Peer-to-peer (P2P) Lending, a.k.a. Social or Crowd Lending - Financial Model
Peer-to-peer (P2P) lending is getting to be a more established industry which has great investing opportunities for the average retail customer. Individuals make monthly returns in exchange for investing in another’s (or a business’s) debt i.e., people lend and borrow money with each other with the facilitation of a P2P platform, not a bank. The P2P platform receives a fee in exchange for facilitation.
This financial template takes into account annual net interest rate and cash drag. It also assumes all interest earnings will be reinvested, each month, for up to 55 years. This template enables users to figure out different return scenarios based on monthly interest payments and whether or not they keep reinvesting interest. “Loan parts” allow investors to continue compounding interest when returns are too small to reinvest in new loans. Users can minimize the effects of cash drag by reinvesting, enabling returns to grows as quickly as possible.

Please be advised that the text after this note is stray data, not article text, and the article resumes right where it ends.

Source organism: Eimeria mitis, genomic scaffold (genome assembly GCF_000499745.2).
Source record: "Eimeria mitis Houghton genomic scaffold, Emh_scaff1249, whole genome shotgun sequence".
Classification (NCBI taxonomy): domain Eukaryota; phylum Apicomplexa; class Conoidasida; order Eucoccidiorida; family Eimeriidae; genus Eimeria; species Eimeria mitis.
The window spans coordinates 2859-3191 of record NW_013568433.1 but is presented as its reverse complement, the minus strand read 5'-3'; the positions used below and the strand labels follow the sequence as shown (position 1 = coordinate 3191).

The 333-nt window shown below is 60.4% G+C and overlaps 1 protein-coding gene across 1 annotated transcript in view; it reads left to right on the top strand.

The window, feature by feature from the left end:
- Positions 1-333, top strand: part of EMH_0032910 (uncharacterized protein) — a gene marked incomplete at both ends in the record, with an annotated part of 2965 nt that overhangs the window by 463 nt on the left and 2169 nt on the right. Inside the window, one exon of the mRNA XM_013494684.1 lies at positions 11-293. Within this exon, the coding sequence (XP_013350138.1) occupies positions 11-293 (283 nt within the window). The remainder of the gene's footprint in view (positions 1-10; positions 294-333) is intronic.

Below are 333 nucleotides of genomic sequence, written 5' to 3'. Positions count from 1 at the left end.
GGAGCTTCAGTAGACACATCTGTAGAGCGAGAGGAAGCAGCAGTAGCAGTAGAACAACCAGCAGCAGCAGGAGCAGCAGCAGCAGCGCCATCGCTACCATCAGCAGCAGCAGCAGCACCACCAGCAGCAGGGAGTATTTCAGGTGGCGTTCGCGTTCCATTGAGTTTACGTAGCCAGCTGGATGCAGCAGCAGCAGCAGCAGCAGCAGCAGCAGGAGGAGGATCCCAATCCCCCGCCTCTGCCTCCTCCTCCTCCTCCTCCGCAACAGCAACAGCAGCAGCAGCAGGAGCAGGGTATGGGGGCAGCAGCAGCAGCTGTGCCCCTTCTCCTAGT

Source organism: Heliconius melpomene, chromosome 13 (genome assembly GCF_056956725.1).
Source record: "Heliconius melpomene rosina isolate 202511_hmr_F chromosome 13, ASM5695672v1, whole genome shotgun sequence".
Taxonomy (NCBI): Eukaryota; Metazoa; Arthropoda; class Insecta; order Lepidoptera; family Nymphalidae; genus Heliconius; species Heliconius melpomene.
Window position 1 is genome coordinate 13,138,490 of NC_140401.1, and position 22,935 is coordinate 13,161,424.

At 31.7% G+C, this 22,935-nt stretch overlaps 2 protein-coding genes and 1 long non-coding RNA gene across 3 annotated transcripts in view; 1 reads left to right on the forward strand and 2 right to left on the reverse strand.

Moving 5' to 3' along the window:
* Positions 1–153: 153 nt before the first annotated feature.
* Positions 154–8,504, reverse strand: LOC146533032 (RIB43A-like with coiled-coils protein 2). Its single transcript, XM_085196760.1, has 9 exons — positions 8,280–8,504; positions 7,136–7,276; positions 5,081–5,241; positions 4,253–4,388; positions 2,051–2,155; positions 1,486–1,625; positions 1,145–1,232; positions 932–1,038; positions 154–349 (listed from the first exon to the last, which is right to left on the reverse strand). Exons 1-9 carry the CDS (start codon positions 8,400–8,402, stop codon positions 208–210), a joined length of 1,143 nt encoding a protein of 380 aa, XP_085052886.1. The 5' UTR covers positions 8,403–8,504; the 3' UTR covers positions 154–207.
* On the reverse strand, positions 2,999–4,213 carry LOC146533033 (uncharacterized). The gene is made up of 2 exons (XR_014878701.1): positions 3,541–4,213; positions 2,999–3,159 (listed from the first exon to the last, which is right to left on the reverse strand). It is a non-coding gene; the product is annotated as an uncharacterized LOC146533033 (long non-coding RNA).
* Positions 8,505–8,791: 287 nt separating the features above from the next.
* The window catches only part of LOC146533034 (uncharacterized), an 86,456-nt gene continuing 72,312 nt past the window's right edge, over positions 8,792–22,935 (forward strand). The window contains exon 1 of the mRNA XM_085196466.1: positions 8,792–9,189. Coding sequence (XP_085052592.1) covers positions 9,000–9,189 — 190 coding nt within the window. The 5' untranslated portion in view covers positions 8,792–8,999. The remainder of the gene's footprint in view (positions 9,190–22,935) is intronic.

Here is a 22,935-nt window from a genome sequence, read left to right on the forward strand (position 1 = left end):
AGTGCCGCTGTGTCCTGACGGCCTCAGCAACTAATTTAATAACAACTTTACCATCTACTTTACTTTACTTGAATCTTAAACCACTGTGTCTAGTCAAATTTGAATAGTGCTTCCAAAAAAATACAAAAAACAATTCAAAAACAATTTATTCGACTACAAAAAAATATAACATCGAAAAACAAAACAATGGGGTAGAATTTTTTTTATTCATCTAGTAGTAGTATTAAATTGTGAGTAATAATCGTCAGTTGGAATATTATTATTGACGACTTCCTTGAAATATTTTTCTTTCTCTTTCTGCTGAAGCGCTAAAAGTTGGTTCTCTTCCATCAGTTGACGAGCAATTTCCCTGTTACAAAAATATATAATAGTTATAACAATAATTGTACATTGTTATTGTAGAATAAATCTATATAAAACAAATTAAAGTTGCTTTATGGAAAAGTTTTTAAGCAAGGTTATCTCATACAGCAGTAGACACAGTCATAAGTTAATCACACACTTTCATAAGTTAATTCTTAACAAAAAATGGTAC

Nifty tools and visuals are included to help users build the investing case. Notes and comments are included to add clarity and understanding of what is happening in each tab.
The model can produce internal rate of return calculations, with consideration to initial cash investment, withdrawals and deposits (during the investing period), and the exit value.
It is recommended that users keep “spread out” to mitigate potential default risk, investing in low-risk loans (low default) but still have some embedded risk into the rate. Returns achieved will vary based on how risky the debt is.
This model assumes the effect of default interest/ late fees zero out the effects of capital loss, so it is important that users familiarize themselves with what their specific P2P lending platform does with default loans as well as what actions are taken in regards to collections, late fees, and default interest. The model displays returns as a function of the initial deposit.
A printer friendly summary tab is included to show the 10-, 25-, and 50-year time horizon, with helpful charts and visuals.
Note: I am not a financial advisor and this is not financial advice. Use this template at your own risk.